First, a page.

In At Home: A Short History of Private Life (Rs 950, Doubleday), the scholarly gypsy Bill Bryson burrows in this time, moving from one home to another. Written in his usual middle-of-the-road manner that is a delight for, well, the middle-of-the-road curious reader, the author of A Short History of Nearly Everything shrinks the space this time and brings us not only the various genres of homes there were in the West but also the goings-on outside that feeds this mutating 'phenomenon', the home, down the ages.
We get an insightful guided tour through homes turning brighter from candlelight to oil light ("the best light of all came from whale oil") to gaslight to electricity, to a history of hygiene. At the heart of the home — coming tellingly just before the chapter on the bathroom and after the one on stairs — Bryson takes us into the bedroom, the tumultuous place of sex, death, rest and sleep.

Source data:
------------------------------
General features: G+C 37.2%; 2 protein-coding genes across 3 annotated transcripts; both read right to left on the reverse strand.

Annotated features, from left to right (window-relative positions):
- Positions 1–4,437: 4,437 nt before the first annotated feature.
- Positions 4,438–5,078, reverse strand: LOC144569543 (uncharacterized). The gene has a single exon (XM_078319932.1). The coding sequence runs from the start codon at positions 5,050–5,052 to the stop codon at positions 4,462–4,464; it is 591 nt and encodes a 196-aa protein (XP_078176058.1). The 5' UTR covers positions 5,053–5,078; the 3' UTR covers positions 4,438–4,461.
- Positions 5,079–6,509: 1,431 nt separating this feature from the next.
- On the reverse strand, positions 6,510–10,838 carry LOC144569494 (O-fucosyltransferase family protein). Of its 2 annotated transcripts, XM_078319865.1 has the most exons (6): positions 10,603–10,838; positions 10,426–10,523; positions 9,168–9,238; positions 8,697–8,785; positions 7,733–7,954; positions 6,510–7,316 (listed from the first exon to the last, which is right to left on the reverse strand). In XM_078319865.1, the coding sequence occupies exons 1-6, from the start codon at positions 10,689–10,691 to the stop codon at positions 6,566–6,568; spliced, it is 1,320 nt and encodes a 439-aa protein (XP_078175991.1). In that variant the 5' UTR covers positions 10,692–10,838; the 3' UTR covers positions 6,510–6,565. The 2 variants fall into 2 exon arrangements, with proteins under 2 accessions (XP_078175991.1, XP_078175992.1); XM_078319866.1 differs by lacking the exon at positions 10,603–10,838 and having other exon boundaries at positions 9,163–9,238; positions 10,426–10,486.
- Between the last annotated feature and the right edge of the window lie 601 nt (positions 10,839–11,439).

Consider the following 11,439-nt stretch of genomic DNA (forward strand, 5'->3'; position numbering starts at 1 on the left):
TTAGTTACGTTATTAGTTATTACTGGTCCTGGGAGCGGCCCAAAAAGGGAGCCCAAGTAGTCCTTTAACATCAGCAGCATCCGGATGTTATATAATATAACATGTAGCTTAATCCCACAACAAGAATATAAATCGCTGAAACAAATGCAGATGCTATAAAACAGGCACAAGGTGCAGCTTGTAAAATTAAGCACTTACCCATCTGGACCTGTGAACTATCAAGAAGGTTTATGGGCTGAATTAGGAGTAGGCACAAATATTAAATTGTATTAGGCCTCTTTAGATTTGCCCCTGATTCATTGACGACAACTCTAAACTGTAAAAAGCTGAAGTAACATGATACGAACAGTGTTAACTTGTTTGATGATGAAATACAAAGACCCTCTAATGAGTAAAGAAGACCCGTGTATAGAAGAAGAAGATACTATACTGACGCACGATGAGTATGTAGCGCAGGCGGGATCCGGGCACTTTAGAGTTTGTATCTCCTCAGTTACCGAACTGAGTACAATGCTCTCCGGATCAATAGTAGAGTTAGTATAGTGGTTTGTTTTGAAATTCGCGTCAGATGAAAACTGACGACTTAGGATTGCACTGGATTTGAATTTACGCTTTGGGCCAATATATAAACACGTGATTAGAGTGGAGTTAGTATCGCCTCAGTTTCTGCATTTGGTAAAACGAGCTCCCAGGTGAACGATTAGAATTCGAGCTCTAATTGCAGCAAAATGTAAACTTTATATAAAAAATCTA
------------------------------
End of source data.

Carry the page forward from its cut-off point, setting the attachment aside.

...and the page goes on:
Readers here will get a detailed and entertaining look — at least if picking up bundles of information is your entertainment — at the western household. Maybe someone from this side of home, with time on his hand and a decent enough commissioning editor, can do the same thing, a work of approachable Diet Scholarship on the history of Indian households and their ancillary cultural, commercial and aesthetic spin-offs over time.
For one, instead of a biography of the scullery, we'd get to know the evolution of the prayer room. For another, even if Bryson doesn't have it in his book, wouldn't you like to know the lineage of your 'servants' quarters'?